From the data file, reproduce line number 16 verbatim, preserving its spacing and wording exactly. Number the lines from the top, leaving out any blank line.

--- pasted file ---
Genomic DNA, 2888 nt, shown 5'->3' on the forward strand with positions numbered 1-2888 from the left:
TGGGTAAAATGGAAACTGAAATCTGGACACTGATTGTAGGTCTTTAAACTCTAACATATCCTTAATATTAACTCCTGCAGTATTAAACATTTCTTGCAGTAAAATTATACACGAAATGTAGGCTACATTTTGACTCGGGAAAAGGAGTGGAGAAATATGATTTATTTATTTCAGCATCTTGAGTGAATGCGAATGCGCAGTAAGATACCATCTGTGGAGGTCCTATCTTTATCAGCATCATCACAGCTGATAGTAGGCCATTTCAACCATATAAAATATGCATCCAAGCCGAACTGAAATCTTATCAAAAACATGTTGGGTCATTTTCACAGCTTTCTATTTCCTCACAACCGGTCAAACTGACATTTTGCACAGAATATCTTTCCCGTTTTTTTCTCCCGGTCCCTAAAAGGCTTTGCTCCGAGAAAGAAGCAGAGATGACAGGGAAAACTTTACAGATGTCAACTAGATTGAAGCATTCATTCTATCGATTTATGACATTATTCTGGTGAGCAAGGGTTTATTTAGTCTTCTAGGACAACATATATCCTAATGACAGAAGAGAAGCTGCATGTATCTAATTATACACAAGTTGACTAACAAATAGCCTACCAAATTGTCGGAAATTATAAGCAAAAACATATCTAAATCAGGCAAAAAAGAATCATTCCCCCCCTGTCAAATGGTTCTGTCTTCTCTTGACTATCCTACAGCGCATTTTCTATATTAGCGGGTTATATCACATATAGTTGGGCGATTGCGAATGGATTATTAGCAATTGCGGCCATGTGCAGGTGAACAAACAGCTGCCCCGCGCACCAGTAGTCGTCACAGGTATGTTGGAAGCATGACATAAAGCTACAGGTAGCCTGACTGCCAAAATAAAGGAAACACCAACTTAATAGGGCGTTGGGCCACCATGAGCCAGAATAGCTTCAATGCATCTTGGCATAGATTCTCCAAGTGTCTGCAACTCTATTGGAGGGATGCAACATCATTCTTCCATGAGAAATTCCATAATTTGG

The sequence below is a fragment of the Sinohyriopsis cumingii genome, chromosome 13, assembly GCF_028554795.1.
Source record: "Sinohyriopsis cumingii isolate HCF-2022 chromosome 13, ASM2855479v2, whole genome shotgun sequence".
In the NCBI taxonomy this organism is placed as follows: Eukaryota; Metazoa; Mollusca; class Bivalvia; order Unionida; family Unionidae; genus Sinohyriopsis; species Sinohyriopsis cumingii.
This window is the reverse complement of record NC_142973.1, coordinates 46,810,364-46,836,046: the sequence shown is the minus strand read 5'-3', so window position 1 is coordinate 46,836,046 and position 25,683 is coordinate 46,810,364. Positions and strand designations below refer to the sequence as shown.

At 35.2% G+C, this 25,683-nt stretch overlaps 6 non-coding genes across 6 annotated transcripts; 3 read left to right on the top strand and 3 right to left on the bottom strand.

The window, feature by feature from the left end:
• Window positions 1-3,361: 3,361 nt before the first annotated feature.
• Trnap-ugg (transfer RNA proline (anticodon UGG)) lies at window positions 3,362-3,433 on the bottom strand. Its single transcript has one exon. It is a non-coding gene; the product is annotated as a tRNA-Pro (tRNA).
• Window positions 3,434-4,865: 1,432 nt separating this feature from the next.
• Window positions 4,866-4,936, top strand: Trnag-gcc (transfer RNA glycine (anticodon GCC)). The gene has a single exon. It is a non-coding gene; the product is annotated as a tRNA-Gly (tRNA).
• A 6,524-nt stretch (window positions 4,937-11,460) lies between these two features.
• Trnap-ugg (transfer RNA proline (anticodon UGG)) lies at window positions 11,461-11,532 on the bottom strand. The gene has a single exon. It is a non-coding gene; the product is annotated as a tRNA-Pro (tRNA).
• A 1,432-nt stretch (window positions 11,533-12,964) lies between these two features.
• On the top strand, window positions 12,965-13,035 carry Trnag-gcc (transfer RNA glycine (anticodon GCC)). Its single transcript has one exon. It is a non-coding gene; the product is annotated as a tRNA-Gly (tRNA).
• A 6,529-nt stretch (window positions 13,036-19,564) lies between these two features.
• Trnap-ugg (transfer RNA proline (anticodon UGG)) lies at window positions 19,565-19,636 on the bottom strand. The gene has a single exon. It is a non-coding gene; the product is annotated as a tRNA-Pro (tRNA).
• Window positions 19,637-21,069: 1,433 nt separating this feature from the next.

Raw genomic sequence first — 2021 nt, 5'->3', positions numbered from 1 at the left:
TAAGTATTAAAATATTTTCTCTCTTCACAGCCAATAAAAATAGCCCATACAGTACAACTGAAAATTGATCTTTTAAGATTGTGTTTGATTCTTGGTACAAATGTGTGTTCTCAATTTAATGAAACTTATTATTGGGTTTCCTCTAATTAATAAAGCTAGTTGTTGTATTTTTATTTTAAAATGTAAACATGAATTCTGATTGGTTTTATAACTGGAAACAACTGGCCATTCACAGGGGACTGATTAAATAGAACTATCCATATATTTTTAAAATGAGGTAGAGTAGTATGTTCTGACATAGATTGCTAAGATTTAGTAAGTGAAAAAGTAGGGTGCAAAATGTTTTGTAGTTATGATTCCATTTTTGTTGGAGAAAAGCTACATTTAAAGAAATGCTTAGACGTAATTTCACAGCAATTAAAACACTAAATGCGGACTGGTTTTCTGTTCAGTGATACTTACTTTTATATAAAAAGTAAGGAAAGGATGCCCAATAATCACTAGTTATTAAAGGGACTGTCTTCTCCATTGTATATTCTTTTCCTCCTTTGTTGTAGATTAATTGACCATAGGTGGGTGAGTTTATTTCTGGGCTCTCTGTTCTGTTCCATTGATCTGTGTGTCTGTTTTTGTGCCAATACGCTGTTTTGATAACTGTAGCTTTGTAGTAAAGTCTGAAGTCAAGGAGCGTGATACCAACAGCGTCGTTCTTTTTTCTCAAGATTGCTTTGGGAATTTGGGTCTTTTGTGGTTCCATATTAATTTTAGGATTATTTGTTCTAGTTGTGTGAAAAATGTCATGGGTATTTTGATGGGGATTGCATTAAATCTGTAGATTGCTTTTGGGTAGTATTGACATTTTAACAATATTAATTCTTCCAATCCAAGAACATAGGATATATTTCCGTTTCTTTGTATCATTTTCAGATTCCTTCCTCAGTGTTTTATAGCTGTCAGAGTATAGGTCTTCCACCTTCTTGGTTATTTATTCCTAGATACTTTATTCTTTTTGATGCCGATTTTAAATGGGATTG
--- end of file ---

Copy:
• On the top strand, window positions 12,965-13,035 carry Trnag-gcc (transfer RNA glycine (anticodon GCC)). Its single transcript has one exon. It is a non-coding gene; the product is annotated as a tRNA-Gly (tRNA).